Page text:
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My breasts and I have been at war for more than 20 years. As a shy teenager, I would quietly admire boys from afar while my ample bosom shouted "Hello, sailor!" My inner jock never fully flowered simply because I couldn't find a sports bra that didn't snap under pressure. From an early age, my breasts have telegraphed abundance to anyone with eyes. Here are two ripe orbs that should leak milk with the slightest provocation. Except that they didn't, when nipple met infant. And our war opened a new campaign.

Let me be the first to admit that I was the one who provoked this most recent fire-fight. Several years before bearing a baby, I took my breasts into my own hands and marched them into a plastic surgeon's office. One look at the bra strap trenches in my shoulders and the burgeoning hump on my upper spine convinced her that my bodacious ta-tas needed to be taken down a notch. A few weeks and four hours later, my E-cups no longer overflowed and I could finally wear lacey lingerie from Victoria's Secret.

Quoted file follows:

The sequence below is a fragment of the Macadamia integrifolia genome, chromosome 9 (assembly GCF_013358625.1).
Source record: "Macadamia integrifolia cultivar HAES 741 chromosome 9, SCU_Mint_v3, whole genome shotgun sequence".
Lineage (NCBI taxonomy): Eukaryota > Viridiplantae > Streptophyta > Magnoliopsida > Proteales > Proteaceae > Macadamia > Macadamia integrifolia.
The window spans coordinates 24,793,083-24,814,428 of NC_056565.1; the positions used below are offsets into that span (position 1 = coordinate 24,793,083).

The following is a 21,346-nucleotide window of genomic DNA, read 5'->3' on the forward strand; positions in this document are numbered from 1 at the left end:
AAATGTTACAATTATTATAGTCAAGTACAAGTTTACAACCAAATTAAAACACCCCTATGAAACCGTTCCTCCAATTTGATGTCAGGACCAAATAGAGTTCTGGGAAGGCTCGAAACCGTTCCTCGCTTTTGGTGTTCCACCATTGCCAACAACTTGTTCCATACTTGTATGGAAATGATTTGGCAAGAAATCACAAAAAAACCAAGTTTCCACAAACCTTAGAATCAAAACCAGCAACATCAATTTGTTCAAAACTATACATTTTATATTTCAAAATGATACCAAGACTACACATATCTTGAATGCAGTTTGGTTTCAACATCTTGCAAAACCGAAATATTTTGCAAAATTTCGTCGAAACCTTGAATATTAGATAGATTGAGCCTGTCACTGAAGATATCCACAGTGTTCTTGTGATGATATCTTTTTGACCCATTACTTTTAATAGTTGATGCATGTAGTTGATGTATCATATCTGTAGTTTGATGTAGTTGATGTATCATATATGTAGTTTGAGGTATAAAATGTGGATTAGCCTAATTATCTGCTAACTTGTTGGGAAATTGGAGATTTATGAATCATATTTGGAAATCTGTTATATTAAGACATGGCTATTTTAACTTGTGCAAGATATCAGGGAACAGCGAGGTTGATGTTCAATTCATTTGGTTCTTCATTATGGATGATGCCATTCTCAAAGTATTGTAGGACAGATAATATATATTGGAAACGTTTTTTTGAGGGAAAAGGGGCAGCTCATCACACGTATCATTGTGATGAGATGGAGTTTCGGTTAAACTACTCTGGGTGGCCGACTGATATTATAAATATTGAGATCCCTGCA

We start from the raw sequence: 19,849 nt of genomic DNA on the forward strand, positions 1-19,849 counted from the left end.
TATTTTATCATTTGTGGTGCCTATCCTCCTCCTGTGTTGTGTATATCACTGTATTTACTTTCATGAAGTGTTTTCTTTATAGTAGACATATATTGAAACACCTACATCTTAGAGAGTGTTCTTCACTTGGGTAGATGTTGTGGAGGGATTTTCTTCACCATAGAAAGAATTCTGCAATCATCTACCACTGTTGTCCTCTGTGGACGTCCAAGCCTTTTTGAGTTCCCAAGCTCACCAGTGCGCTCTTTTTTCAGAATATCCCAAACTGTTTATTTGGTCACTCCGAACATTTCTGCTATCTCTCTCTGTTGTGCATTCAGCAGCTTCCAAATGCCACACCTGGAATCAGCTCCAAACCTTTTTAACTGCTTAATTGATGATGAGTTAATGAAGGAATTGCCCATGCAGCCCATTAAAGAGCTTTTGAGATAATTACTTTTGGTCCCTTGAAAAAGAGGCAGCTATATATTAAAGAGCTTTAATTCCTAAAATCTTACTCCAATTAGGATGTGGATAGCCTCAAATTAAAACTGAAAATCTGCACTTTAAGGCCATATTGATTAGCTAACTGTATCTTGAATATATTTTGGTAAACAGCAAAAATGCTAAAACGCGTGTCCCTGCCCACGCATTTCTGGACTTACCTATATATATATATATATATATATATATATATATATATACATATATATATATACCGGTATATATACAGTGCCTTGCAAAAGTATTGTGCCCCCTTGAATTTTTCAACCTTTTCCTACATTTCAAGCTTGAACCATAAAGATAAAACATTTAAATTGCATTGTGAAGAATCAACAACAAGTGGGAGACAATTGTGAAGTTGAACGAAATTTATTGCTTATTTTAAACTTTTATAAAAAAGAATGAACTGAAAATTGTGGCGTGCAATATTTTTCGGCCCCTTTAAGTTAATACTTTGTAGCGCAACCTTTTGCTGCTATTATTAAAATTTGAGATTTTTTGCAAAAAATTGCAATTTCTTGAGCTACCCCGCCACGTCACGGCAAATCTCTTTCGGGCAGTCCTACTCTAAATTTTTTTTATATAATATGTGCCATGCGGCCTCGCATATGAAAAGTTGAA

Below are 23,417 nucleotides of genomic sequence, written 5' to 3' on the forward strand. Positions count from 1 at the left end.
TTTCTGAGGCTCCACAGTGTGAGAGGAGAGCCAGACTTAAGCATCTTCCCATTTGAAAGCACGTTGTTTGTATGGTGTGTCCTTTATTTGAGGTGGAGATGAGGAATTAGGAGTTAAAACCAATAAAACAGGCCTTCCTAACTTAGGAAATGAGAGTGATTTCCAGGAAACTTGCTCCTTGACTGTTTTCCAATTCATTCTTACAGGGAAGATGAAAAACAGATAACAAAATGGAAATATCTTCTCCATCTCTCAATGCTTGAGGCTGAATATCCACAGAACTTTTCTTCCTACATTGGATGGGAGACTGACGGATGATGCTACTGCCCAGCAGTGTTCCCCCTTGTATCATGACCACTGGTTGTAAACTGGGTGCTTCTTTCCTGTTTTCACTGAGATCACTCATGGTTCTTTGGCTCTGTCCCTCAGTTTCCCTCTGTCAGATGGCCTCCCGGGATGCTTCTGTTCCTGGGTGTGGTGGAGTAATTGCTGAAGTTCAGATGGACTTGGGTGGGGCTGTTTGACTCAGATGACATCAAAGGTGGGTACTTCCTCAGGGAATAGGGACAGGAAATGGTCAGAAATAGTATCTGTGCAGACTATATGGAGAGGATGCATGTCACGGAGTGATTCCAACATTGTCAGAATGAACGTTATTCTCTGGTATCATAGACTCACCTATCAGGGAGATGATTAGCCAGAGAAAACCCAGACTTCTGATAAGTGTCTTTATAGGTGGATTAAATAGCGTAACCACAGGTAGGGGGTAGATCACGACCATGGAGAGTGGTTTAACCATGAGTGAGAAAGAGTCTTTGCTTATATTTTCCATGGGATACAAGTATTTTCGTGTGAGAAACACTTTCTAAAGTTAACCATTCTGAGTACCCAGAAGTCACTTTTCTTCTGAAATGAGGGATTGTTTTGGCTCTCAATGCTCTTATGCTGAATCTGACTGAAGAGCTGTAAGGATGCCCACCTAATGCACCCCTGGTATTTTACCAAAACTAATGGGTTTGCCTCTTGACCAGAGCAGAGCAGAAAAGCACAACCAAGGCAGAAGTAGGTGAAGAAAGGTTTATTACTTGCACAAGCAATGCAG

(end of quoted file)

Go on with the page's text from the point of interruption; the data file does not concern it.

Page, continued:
For the years following, we were partners, my breasts and I. Suddenly new doors opened for us. Dresses suddenly fit. Men no longer addressed their conversations to a point slightly below my collarbone. My spine slowly straightened. While my chest would never be confused with Gwyneth's, I no longer had to model myself after Dolly.

Then, I got pregnant and the hostilities resurfaced. Almost overnight, I swelled close to my pre-surgery size. The scars, which had faded to thin, pink lines by then, suddenly became angry maps of my modification. As I heaved and hurled during those first few months -- so much so that I lost a solid 7 pounds during my first trimester -- my boobs just kept expanding, sucking up all of my remaining fat reserves. Some women would consider it a boon. For me, it was an outrage.